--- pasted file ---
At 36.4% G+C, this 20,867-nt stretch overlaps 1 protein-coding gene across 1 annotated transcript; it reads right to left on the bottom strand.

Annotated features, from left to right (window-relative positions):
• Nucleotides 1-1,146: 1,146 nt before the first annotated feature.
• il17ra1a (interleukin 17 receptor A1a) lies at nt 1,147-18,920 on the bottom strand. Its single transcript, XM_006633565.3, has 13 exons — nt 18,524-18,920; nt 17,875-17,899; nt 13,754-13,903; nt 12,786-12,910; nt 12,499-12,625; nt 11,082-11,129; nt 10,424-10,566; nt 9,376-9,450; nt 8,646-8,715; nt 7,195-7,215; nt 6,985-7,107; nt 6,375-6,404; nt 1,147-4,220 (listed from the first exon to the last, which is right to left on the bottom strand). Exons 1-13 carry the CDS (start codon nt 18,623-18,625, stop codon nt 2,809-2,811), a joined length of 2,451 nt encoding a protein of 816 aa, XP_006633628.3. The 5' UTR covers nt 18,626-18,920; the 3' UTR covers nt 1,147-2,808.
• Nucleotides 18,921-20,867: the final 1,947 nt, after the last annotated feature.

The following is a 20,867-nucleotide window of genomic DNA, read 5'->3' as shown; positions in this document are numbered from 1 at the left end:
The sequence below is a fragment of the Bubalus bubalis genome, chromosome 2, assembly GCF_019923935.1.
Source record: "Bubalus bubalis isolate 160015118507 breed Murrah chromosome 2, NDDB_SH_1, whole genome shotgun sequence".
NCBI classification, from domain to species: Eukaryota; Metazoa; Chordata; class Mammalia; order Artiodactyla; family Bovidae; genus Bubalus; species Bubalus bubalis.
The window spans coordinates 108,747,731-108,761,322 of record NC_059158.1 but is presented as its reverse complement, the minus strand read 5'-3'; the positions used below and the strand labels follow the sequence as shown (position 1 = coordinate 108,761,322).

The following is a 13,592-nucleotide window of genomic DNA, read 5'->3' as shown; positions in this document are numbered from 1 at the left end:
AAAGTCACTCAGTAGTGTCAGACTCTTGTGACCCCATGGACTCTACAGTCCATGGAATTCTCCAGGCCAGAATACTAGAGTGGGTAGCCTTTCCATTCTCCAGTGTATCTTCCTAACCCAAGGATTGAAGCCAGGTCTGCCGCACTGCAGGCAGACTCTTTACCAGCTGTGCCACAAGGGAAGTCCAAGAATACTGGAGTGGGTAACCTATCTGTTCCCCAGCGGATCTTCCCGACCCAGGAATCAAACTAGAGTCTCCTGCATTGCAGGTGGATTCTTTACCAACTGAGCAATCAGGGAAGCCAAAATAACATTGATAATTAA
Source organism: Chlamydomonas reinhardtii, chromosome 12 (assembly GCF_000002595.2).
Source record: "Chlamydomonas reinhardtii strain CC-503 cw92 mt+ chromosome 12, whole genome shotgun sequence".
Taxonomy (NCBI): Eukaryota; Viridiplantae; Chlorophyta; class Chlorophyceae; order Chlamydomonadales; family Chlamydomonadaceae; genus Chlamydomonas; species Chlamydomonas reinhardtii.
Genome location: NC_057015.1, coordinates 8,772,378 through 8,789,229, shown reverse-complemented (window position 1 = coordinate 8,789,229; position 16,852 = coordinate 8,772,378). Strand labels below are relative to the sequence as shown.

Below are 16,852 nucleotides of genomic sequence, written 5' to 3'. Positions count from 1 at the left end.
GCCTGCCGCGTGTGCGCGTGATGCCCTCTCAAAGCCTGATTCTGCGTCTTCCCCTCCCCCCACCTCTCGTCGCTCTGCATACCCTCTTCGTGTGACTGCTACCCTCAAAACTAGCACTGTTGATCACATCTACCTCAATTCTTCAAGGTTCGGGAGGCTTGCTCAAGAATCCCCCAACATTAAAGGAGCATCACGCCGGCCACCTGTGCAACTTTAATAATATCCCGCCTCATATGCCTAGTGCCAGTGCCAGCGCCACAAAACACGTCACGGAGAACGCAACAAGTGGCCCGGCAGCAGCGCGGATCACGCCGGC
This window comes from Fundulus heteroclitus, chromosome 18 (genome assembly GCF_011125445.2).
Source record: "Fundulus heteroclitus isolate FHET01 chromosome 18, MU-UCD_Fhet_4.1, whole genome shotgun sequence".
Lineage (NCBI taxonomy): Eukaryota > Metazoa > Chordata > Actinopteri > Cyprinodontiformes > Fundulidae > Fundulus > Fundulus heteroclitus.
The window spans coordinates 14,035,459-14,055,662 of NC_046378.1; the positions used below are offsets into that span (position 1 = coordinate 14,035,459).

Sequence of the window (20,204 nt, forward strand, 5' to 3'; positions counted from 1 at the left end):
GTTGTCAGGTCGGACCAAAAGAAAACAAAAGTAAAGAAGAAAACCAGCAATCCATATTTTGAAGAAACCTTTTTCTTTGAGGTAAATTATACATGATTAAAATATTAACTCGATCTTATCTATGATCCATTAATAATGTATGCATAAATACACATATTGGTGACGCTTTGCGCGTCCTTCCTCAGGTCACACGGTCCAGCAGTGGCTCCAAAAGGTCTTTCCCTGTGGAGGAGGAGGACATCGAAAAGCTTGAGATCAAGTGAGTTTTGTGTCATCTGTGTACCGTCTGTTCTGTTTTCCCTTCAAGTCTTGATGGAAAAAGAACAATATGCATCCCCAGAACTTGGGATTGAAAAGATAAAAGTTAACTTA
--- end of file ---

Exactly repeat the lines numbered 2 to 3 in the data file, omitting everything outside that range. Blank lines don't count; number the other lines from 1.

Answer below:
Annotated features, from left to right (window-relative positions):
• Nucleotides 1-1,146: 1,146 nt before the first annotated feature.